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Wills

What is a Will?

A will or testament is a document a person (the testator) uses to determine the rights of others over his or her property or family after death. If you make out your own will the courts will recognize it. If you don’t make out a will of your own, your state will use their standard will for you. It likely will not result in what you want.

Your will dictates who will take care of your estate and affairs after your death. Tragically, many people never take the time to make even a simple will. They die “intestate.” Intestate means they die without a will. It doesn’t mean they die out of the state. 😉 The court proceeding necessary to distribute your property after you die is called an “intestacy probate.”

There are many reasons why people do not make out a will. Some of them are actually funny. For example, some people misunderstand and think that if they don’t make out a will, their family will be able to avoid all of the courts and lawyers, because their estate will not have to go through probate when they die. So, they intentionally avoid making out a will. Unfortunately, the opposite will happen. Others subconsciously want to avoid preparing to die. Once again, preparing your estate plan brings a tremendous peace of mind that your affairs are in order. Everyone, who wants to direct their own affairs, needs to write their own will. Even if you have a revocable trust, you need a will. It is a big mistake not to have at least a will. There are dozens of reasons to write a will.

Naming Personal Representatives in the Will

The will names the personal representative (the executor or executrix). Your personal representative will be required to inventory all of your possessions; pay the bills; distribute your personal property; file your final income tax return; file an estate tax return, if necessary; collect the life insurance; and do all of the other tasks required to close out your estate. So, how do you decide who to use as your personal representative? A family member, who is geographically near the bulk of your estate, has good business sense, and can be fair with your heirs, is the person you are looking for. Don’t choose your attorney for your personal representative. It is basically malpractice for the attorney to name himself or herself as the personal representative. He needs to remain a neutral party.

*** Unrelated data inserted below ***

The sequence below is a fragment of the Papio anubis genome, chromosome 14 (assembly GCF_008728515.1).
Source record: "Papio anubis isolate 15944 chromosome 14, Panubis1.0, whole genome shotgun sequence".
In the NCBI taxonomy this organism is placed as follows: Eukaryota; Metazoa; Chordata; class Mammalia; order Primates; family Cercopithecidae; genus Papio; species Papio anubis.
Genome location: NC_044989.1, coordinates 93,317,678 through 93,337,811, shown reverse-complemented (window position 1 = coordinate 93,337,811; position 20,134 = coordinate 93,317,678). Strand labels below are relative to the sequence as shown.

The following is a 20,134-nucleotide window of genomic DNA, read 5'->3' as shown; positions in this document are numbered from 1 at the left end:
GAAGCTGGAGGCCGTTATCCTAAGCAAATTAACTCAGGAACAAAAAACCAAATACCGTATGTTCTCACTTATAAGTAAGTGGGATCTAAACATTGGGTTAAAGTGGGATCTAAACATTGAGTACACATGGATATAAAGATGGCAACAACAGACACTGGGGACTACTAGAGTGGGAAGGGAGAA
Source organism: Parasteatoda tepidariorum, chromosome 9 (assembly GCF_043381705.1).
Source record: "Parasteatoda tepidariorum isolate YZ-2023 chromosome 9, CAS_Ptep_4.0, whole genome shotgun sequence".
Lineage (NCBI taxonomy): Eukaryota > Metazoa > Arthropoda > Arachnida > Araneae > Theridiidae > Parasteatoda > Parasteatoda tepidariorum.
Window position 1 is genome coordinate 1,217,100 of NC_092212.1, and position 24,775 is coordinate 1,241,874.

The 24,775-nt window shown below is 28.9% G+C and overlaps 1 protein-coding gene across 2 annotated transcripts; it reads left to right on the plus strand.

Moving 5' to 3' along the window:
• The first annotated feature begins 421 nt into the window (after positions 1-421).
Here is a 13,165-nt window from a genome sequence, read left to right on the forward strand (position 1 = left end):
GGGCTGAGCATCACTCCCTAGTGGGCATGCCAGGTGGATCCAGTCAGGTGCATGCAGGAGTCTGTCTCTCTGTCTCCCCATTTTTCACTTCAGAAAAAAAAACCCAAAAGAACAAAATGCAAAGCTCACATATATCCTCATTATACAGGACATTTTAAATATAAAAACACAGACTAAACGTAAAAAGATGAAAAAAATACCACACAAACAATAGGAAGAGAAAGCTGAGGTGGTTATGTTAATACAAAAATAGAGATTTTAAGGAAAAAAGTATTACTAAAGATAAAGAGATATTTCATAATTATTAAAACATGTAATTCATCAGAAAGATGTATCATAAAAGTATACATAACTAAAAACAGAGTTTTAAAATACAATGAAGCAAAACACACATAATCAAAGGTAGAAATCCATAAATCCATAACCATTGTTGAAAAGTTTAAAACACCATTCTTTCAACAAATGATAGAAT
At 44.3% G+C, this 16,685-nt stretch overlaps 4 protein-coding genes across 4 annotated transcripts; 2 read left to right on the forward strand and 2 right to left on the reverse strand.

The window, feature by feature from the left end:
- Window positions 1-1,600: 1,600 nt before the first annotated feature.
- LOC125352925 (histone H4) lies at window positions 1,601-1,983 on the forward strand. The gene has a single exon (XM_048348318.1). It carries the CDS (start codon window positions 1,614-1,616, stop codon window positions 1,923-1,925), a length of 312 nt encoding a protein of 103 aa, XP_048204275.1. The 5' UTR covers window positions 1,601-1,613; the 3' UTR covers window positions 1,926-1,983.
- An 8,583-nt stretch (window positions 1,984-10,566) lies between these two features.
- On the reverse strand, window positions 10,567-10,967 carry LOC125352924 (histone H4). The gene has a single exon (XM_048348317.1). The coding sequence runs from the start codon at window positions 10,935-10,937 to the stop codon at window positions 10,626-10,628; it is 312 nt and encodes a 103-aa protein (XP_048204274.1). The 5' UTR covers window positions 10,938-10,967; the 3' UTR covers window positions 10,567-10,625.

Naming Guardians in Your Will

The will also names the guardian for your minor children, if you have any. But, don’t forget your grandchildren. As a grandparent, you need to make sure that your kids have wills to protect your grandchildren. The guardians must stand ready to raise your children, not only if you die, but also if you become incompetent. Guardians must be adults able to act legally on behalf of the children. Whom do you appoint as guardians? Obviously, you appoint the people that you think will best care for and love the children. You should try to appoint guardians who feel the same way you do about religion, education, discipline and other important aspects of life. If you have minor children or grandchildren, you had better see to it immediately that a guardian is named.

It is a good idea to put restrictions on the guardians. Most wills simply state, “John and Mary guardians to my minor children.” You can do better than that. Coach the judge in your will. It should read, “John and Mary; provided they raise the children in our family home where the children are living at the time of my death.” “John and Mary; provided they are still happily married and harmoniously living together.” “Grandma and Grandpa; provided they have the health to take care of the kids.” “Grandma and Grandpa; provided they don’t sell the kids.” You get the picture. Taking care of the children, by naming the guardians, is one of the most important things you can do in estate planning.